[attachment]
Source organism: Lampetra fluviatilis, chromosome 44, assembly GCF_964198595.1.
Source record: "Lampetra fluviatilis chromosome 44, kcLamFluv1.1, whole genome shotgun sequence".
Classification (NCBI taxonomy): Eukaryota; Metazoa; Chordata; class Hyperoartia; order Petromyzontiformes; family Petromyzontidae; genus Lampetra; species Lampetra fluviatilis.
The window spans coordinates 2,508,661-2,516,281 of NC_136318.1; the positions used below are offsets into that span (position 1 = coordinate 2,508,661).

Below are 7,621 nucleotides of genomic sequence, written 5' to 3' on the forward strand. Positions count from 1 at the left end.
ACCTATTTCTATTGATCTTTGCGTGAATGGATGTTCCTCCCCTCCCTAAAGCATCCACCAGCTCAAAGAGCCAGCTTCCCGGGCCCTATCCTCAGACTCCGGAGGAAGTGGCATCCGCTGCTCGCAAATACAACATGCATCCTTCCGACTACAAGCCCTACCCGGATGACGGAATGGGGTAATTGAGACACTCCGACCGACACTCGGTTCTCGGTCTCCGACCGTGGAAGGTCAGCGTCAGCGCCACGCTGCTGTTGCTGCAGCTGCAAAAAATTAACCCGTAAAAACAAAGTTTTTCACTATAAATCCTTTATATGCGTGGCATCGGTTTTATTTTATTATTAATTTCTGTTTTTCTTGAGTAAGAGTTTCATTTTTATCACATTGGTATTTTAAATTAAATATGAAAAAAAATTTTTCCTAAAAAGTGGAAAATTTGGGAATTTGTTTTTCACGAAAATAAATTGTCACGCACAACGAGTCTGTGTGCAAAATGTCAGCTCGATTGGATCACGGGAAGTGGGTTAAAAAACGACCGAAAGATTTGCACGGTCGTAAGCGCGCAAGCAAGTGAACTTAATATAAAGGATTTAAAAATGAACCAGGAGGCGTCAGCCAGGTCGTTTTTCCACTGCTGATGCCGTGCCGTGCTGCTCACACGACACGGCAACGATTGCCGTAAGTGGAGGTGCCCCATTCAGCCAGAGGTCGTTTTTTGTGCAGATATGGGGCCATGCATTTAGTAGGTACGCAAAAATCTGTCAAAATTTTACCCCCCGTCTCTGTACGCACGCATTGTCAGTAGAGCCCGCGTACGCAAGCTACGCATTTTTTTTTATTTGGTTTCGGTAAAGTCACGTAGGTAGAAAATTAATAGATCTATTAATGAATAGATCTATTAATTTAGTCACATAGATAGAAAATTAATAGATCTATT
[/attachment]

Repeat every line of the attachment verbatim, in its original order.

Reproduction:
Source organism: Lampetra fluviatilis, chromosome 44, assembly GCF_964198595.1.
Source record: "Lampetra fluviatilis chromosome 44, kcLamFluv1.1, whole genome shotgun sequence".
Classification (NCBI taxonomy): Eukaryota; Metazoa; Chordata; class Hyperoartia; order Petromyzontiformes; family Petromyzontidae; genus Lampetra; species Lampetra fluviatilis.
The window spans coordinates 2,508,661-2,516,281 of NC_136318.1; the positions used below are offsets into that span (position 1 = coordinate 2,508,661).

Below are 7,621 nucleotides of genomic sequence, written 5' to 3' on the forward strand. Positions count from 1 at the left end.
ACCTATTTCTATTGATCTTTGCGTGAATGGATGTTCCTCCCCTCCCTAAAGCATCCACCAGCTCAAAGAGCCAGCTTCCCGGGCCCTATCCTCAGACTCCGGAGGAAGTGGCATCCGCTGCTCGCAAATACAACATGCATCCTTCCGACTACAAGCCCTACCCGGATGACGGAATGGGGTAATTGAGACACTCCGACCGACACTCGGTTCTCGGTCTCCGACCGTGGAAGGTCAGCGTCAGCGCCACGCTGCTGTTGCTGCAGCTGCAAAAAATTAACCCGTAAAAACAAAGTTTTTCACTATAAATCCTTTATATGCGTGGCATCGGTTTTATTTTATTATTAATTTCTGTTTTTCTTGAGTAAGAGTTTCATTTTTATCACATTGGTATTTTAAATTAAATATGAAAAAAAATTTTTCCTAAAAAGTGGAAAATTTGGGAATTTGTTTTTCACGAAAATAAATTGTCACGCACAACGAGTCTGTGTGCAAAATGTCAGCTCGATTGGATCACGGGAAGTGGGTTAAAAAACGACCGAAAGATTTGCACGGTCGTAAGCGCGCAAGCAAGTGAACTTAATATAAAGGATTTAAAAATGAACCAGGAGGCGTCAGCCAGGTCGTTTTTCCACTGCTGATGCCGTGCCGTGCTGCTCACACGACACGGCAACGATTGCCGTAAGTGGAGGTGCCCCATTCAGCCAGAGGTCGTTTTTTGTGCAGATATGGGGCCATGCATTTAGTAGGTACGCAAAAATCTGTCAAAATTTTACCCCCCGTCTCTGTACGCACGCATTGTCAGTAGAGCCCGCGTACGCAAGCTACGCATTTTTTTTTATTTGGTTTCGGTAAAGTCACGTAGGTAGAAAATTAATAGATCTATTAATGAATAGATCTATTAATTTAGTCACATAGATAGAAAATTAATAGATCTATT